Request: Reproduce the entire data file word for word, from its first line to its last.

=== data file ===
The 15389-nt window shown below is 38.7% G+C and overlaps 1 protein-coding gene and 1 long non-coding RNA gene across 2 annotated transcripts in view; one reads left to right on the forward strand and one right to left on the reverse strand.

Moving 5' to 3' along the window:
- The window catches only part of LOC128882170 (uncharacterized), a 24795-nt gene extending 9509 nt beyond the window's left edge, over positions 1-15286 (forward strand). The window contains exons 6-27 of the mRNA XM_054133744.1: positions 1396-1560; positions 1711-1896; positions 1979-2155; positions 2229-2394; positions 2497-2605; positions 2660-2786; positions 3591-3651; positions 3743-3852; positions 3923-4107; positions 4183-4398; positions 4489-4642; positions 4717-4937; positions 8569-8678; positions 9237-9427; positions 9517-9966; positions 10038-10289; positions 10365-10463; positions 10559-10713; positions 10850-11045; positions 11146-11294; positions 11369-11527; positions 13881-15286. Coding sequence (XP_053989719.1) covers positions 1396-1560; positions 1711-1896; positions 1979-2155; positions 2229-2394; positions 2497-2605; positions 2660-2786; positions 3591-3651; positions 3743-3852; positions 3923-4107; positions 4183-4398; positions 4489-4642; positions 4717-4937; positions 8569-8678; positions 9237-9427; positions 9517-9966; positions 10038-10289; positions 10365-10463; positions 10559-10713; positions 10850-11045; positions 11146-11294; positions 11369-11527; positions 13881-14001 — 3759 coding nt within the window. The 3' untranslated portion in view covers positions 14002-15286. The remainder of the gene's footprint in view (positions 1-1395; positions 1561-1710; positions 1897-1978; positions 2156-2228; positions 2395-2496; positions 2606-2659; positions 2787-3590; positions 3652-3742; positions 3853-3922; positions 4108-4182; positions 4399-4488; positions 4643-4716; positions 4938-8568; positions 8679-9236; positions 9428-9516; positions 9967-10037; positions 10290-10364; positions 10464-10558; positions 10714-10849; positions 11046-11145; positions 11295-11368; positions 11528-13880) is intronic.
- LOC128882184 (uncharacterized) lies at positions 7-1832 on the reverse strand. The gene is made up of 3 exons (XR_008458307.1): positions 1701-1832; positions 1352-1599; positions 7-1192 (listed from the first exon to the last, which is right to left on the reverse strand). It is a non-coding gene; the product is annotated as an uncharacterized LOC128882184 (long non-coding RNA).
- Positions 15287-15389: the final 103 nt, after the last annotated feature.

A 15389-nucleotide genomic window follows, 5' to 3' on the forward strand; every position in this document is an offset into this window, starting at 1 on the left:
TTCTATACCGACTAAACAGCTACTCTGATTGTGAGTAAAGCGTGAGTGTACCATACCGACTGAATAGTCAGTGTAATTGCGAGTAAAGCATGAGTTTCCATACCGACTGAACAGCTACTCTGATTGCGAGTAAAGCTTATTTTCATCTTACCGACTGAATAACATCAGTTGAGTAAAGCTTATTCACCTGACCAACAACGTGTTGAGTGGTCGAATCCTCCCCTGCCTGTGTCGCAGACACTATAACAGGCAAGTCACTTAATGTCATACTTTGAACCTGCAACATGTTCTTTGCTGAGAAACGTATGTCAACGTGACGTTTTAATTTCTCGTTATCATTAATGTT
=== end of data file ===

The 15389-nt window shown below is 38.7% G+C and overlaps 1 protein-coding gene and 1 long non-coding RNA gene across 2 annotated transcripts in view; one reads left to right on the forward strand and one right to left on the reverse strand.

Moving 5' to 3' along the window:
- The window catches only part of LOC128882170 (uncharacterized), a 24795-nt gene extending 9509 nt beyond the window's left edge, over positions 1-15286 (forward strand). The window contains exons 6-27 of the mRNA XM_054133744.1: positions 1396-1560; positions 1711-1896; positions 1979-2155; positions 2229-2394; positions 2497-2605; positions 2660-2786; positions 3591-3651; positions 3743-3852; positions 3923-4107; positions 4183-4398; positions 4489-4642; positions 4717-4937; positions 8569-8678; positions 9237-9427; positions 9517-9966; positions 10038-10289; positions 10365-10463; positions 10559-10713; positions 10850-11045; positions 11146-11294; positions 11369-11527; positions 13881-15286. Coding sequence (XP_053989719.1) covers positions 1396-1560; positions 1711-1896; positions 1979-2155; positions 2229-2394; positions 2497-2605; positions 2660-2786; positions 3591-3651; positions 3743-3852; positions 3923-4107; positions 4183-4398; positions 4489-4642; positions 4717-4937; positions 8569-8678; positions 9237-9427; positions 9517-9966; positions 10038-10289; positions 10365-10463; positions 10559-10713; positions 10850-11045; positions 11146-11294; positions 11369-11527; positions 13881-14001 — 3759 coding nt within the window. The 3' untranslated portion in view covers positions 14002-15286. The remainder of the gene's footprint in view (positions 1-1395; positions 1561-1710; positions 1897-1978; positions 2156-2228; positions 2395-2496; positions 2606-2659; positions 2787-3590; positions 3652-3742; positions 3853-3922; positions 4108-4182; positions 4399-4488; positions 4643-4716; positions 4938-8568; positions 8679-9236; positions 9428-9516; positions 9967-10037; positions 10290-10364; positions 10464-10558; positions 10714-10849; positions 11046-11145; positions 11295-11368; positions 11528-13880) is intronic.
- LOC128882184 (uncharacterized) lies at positions 7-1832 on the reverse strand. The gene is made up of 3 exons (XR_008458307.1): positions 1701-1832; positions 1352-1599; positions 7-1192 (listed from the first exon to the last, which is right to left on the reverse strand). It is a non-coding gene; the product is annotated as an uncharacterized LOC128882184 (long non-coding RNA).
- Positions 15287-15389: the final 103 nt, after the last annotated feature.

A 15389-nucleotide genomic window follows, 5' to 3' on the forward strand; every position in this document is an offset into this window, starting at 1 on the left:
TTCTATACCGACTAAACAGCTACTCTGATTGTGAGTAAAGCGTGAGTGTACCATACCGACTGAATAGTCAGTGTAATTGCGAGTAAAGCATGAGTTTCCATACCGACTGAACAGCTACTCTGATTGCGAGTAAAGCTTATTTTCATCTTACCGACTGAATAACATCAGTTGAGTAAAGCTTATTCACCTGACCAACAACGTGTTGAGTGGTCGAATCCTCCCCTGCCTGTGTCGCAGACACTATAACAGGCAAGTCACTTAATGTCATACTTTGAACCTGCAACATGTTCTTTGCTGAGAAACGTATGTCAACGTGACGTTTTAATTTCTCGTTATCATTAATGTT